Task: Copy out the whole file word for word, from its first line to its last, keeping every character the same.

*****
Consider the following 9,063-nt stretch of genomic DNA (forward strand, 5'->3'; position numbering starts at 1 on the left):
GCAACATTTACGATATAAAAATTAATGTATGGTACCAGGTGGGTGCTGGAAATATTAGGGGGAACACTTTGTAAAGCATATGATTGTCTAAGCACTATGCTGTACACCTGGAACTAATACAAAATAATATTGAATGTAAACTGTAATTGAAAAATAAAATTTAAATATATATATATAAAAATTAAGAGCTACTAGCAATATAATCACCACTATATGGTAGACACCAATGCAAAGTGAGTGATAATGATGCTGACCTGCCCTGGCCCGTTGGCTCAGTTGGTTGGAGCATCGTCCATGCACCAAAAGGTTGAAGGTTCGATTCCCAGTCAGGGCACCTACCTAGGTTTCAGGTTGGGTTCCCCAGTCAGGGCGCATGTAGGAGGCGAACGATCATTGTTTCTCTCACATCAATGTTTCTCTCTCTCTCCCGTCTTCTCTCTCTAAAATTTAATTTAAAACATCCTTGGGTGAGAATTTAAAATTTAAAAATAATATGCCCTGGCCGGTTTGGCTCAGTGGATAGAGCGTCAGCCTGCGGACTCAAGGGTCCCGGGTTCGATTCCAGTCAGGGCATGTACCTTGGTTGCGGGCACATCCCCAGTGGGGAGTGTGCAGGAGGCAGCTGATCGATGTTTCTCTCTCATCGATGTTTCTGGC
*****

Consider the following 9,063-nt stretch of genomic DNA (forward strand, 5'->3'; position numbering starts at 1 on the left):
GCAACATTTACGATATAAAAATTAATGTATGGTACCAGGTGGGTGCTGGAAATATTAGGGGGAACACTTTGTAAAGCATATGATTGTCTAAGCACTATGCTGTACACCTGGAACTAATACAAAATAATATTGAATGTAAACTGTAATTGAAAAATAAAATTTAAATATATATATATAAAAATTAAGAGCTACTAGCAATATAATCACCACTATATGGTAGACACCAATGCAAAGTGAGTGATAATGATGCTGACCTGCCCTGGCCCGTTGGCTCAGTTGGTTGGAGCATCGTCCATGCACCAAAAGGTTGAAGGTTCGATTCCCAGTCAGGGCACCTACCTAGGTTTCAGGTTGGGTTCCCCAGTCAGGGCGCATGTAGGAGGCGAACGATCATTGTTTCTCTCACATCAATGTTTCTCTCTCTCTCCCGTCTTCTCTCTCTAAAATTTAATTTAAAACATCCTTGGGTGAGAATTTAAAATTTAAAAATAATATGCCCTGGCCGGTTTGGCTCAGTGGATAGAGCGTCAGCCTGCGGACTCAAGGGTCCCGGGTTCGATTCCAGTCAGGGCATGTACCTTGGTTGCGGGCACATCCCCAGTGGGGAGTGTGCAGGAGGCAGCTGATCGATGTTTCTCTCTCATCGATGTTTCTGGC